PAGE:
Michelle and I tend our backyard garden every summer, and one of our joys is seeing the first produce of the year slowly ripen on the plants. Just this week our first cherry tomatoes (Solanum lycopersicum) are finally ripening, and so yesterday I took a few pictures of the glorious first fruits:
The tomatoes were in some nice diffusely-lit shade, and that’s what you see above – I used a tripod to stabilize the camera, but otherwise didn’t need anything else.
But since I’ve been having fun experimenting with off camera lighting recently, I decided to pull out my lighting gear and try some “studio” style lighting on the fruits.
Those are the exact same fruits in the exact same position, but now they’ve been lit using the “invisible black background” technique I’ve described before1.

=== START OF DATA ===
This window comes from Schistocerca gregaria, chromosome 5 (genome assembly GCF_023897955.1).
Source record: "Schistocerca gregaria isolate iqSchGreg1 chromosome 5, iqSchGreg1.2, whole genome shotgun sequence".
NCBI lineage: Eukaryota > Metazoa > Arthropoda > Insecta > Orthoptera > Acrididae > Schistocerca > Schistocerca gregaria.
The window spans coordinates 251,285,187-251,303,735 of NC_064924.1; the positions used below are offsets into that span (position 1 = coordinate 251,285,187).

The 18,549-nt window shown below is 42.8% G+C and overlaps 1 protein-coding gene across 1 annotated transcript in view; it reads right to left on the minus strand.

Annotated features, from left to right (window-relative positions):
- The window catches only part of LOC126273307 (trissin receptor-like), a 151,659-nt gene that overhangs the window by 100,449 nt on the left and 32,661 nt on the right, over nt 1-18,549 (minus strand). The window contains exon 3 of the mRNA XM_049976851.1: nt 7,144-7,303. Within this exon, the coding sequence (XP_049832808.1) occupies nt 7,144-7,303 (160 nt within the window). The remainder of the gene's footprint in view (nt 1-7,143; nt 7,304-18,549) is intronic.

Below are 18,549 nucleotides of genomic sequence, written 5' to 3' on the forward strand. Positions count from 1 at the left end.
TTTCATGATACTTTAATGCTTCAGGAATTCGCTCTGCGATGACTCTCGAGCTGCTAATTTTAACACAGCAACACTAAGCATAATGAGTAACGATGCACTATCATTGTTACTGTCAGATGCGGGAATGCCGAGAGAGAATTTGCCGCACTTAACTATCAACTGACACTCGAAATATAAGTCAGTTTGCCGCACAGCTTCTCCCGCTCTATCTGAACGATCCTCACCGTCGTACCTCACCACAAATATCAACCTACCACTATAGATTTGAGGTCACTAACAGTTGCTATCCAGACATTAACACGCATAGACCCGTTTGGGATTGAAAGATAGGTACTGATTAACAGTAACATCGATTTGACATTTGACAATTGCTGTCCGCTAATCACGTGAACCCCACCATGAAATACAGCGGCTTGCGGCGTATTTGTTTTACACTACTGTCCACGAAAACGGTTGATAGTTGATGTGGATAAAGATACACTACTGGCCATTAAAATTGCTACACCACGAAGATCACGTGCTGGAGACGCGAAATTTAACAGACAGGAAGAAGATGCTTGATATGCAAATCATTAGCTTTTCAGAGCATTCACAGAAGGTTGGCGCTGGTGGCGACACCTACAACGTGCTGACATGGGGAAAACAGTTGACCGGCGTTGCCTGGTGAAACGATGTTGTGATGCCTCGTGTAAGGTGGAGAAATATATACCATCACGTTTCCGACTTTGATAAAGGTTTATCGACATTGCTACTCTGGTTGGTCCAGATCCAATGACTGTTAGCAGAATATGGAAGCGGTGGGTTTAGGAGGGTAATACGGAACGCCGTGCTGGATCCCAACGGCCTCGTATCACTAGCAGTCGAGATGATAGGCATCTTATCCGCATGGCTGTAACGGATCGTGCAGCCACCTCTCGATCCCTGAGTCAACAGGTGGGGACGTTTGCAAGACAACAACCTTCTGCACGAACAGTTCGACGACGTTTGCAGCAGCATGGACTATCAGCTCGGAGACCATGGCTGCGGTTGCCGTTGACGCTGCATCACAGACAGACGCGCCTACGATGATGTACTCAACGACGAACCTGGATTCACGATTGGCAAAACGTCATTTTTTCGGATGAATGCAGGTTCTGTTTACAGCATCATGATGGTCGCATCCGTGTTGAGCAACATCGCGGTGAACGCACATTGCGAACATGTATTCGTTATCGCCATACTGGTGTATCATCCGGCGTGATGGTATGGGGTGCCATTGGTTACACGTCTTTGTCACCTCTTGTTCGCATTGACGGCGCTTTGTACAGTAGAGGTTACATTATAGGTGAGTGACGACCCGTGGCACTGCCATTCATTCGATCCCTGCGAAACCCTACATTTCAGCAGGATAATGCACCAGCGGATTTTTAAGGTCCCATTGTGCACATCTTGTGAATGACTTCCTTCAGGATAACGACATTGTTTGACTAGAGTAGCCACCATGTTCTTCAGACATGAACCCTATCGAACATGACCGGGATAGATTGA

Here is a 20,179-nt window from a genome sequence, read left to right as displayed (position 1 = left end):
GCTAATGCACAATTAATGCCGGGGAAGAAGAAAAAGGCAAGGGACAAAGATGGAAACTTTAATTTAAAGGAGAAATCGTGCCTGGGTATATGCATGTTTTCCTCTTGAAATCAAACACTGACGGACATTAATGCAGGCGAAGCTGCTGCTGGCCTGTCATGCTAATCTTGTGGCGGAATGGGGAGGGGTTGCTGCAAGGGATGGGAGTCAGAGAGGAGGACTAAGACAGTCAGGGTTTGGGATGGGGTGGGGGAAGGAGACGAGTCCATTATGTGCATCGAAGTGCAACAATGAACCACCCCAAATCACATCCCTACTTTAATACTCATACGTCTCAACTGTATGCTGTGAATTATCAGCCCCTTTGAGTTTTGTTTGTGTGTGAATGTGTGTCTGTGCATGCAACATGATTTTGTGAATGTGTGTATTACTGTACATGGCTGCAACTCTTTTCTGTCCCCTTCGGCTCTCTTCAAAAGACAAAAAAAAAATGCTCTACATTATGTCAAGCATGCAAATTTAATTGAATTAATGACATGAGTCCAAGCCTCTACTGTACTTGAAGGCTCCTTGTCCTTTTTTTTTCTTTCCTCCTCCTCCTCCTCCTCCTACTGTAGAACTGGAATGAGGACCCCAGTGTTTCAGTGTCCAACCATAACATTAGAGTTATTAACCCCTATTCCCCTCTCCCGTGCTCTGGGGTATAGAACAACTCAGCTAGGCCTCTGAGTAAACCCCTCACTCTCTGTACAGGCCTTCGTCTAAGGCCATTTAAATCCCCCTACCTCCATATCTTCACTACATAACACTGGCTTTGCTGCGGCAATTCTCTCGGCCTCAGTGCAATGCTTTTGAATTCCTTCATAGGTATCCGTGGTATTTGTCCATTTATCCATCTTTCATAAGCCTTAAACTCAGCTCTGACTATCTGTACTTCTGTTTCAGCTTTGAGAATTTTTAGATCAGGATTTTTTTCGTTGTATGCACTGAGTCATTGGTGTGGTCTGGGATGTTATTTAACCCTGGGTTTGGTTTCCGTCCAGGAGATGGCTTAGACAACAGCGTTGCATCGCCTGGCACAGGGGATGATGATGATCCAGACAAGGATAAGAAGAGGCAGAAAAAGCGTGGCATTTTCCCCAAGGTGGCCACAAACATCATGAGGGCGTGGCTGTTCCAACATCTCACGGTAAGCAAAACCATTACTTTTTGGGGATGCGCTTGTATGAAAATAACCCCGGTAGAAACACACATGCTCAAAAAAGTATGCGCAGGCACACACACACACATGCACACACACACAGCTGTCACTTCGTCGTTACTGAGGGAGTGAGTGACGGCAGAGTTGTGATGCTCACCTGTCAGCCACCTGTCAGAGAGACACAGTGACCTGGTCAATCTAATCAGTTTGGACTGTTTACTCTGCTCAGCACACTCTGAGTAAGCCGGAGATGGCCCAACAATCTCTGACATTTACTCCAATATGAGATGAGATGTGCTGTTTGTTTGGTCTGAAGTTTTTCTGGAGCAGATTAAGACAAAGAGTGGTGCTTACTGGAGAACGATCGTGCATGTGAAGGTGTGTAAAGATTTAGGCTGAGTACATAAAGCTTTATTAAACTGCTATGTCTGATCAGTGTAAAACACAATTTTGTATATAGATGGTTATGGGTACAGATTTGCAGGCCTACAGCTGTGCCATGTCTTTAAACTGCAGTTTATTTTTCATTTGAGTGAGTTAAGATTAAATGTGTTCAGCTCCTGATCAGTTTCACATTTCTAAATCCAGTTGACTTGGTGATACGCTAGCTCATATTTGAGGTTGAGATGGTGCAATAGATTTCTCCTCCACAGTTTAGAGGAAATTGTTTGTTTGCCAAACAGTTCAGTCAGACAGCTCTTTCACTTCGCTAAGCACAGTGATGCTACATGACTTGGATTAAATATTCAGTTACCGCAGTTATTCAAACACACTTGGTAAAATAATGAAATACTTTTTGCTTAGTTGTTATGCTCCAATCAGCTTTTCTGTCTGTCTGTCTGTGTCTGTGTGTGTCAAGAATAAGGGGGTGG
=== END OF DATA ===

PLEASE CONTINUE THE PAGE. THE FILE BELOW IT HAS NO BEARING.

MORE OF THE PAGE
What a difference lighting makes! The black background makes the fruits pop out visually, thanks to less visual clutter, but I think it also makes the scene look more artificial (or as though it was taken at night). My favorite comment so far comes from my dad, who said that the fruit look like two “hot Jupiters”. Little tomato planets floating in space; I like it.
To see more of my plant-related pictures, head to my Botany and Mycology gallery collection.
2 thoughts on “First tomatoes of the year: a lighting comparison”
Your photography is outstanding, Marc. Your time and effort pay off in the detail and beauty.
Thanks Karoleen! 🙂